By Katherine Heath
PuLSE Junior Fellow
According to the U.S. Bureau of Labor Statistics, nearly nine million jobs exist in the Science, Technology, Engineering, and Mathematics (STEM) fields. The average wage for all STEM occupations is nearly double the national average wage for non-STEM occupations. Having a career in the STEM field provides a potential opportunity to improve one’s income level. However, the opportunity is not equally available for all and certainly not for those who are underserved learners or who live in an underserved community such as Detroit. The American College Test (ACT) reported in 2017 that, of the Michigan high school students interested in STEM, only 23 percent met the ACT College Readiness Benchmarks. The benchmarks are minimum ACT test scores required for students to have a chance at success in a first-year college course of study.
Underserved learners are those who have at least one of the following characteristics: they are minorities, first generation in college, or low income. Students who meet all three criteria are sixteen times less likely to be ready for STEM coursework in college. For African American high schools, only seven percent met the Michigan College Readiness Benchmark in STEM. The possibility of a career in STEM which can provide the opportunity for higher wages is slim to none when the playing field is far from equal even before students set foot on a college campus.
In 2015, the Michigan Legislature created the MiSTEM Advisory Council to uphold its four pillars: 1) Michigan must create a robust culture of STEM; 2) The Educator pipeline must be strengthened; 3) Businesses and educators must be integrated; and 4) Michigan must ensure high quality STEM experiences. In the fourth annual report released in January of 2019, the MiSTEM Advisory Council made specific recommendations to policymakers on how “best to maximize state-appropriated funding.”
Several of the recommendations included analyzing and describing the STEM Educator Talent Pipeline, supporting a state-funded, coordinated educational campaign to build STEM awareness, communicating needs and opportunities for all stakeholders, and including a seat on the MiSTEM Advisory Council for a Governor’s office appointee. The recommendations are reasonable and the focus on STEM awareness and education is starting to change the culture in our state as different types of rich learning experiences for Michigan students are being developed.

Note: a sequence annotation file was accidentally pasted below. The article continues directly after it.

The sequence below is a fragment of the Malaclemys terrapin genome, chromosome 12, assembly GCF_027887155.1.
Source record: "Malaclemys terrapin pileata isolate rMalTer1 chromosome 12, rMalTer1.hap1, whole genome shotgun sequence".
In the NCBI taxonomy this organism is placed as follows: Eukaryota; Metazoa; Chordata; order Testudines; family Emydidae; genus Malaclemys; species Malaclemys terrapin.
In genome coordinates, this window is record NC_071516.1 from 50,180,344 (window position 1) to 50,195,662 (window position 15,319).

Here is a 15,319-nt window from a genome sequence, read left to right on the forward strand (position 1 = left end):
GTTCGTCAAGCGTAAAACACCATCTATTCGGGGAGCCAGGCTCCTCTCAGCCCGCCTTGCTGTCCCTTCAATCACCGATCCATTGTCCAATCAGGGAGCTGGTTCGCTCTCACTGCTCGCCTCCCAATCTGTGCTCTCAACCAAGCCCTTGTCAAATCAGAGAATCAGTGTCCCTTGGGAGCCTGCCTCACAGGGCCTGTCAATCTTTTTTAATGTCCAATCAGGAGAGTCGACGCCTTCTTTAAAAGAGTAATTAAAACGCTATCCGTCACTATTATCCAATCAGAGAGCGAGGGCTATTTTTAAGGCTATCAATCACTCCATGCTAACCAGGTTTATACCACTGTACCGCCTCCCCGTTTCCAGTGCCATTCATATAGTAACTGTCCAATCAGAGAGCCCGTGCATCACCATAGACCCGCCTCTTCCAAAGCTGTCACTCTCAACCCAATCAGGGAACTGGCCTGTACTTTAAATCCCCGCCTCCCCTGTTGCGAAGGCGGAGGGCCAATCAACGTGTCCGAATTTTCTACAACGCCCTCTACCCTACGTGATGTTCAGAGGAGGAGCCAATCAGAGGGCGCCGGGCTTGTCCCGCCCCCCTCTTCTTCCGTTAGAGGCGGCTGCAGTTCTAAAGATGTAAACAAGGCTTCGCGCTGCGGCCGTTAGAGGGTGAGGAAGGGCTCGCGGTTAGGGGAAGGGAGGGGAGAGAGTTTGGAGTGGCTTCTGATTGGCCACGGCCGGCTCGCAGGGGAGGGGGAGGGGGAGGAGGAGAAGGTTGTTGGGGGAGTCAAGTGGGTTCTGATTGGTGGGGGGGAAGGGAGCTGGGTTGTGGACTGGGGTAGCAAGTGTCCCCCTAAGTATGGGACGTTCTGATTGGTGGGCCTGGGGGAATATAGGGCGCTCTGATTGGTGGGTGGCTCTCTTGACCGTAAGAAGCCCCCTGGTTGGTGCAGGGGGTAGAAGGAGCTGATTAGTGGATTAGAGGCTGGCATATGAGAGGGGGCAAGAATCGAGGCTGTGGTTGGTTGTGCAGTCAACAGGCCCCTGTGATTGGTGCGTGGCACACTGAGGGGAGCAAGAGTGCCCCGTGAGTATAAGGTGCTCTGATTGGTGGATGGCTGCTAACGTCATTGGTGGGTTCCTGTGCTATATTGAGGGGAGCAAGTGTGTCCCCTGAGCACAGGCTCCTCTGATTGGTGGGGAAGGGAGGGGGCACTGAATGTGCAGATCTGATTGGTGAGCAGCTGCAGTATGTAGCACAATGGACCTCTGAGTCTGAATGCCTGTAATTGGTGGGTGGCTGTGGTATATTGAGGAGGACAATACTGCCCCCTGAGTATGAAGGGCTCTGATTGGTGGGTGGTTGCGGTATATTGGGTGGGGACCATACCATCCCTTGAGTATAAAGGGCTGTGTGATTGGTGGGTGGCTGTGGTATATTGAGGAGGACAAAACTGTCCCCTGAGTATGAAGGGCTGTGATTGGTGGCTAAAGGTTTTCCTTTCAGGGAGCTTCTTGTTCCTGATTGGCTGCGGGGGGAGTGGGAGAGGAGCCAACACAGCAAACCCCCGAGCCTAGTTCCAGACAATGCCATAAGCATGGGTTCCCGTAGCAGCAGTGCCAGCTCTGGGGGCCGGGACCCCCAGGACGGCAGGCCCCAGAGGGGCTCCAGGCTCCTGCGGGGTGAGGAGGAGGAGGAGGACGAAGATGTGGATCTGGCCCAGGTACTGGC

But there is one particular stakeholder group missing from the Council of expert business and education leaders, philanthropic members, and legislative members: the high school student. Student representatives, both from underserved high schools and communities and those from better-funded schools should be allowed to lend their voices to the discussion. Students are the future generation of the STEM Educator Pipeline but with only one percent of Michigan high school students expressing interest in being a STEM Educator, there is no future pipeline. Having a STEM-interested student as part of the STEM Educator career discussion is an opportunity to gain meaningful insight into the STEM disparity.
The good news is that our education, business, and legislative leaders have great potential for changing the disappointing numbers of the Michigan College Readiness Benchmark. By asking the next generation to share interests, passion, insights, and a seat at the table, we will be activating a critical stakeholder group and developing new paths towards energizing access to and expertise in arguably the most valuable professional fields of the future.
Katherine Heath, a student at Bloomfield Hills High School in Bloomfield Hills, is currently a Junior Fellow at The PuLSE Institute, where she is focusing on issues of poverty and inequality as it relates to STEM education. For more information visit https://thepulseinstitute.org/junior-fellows-2/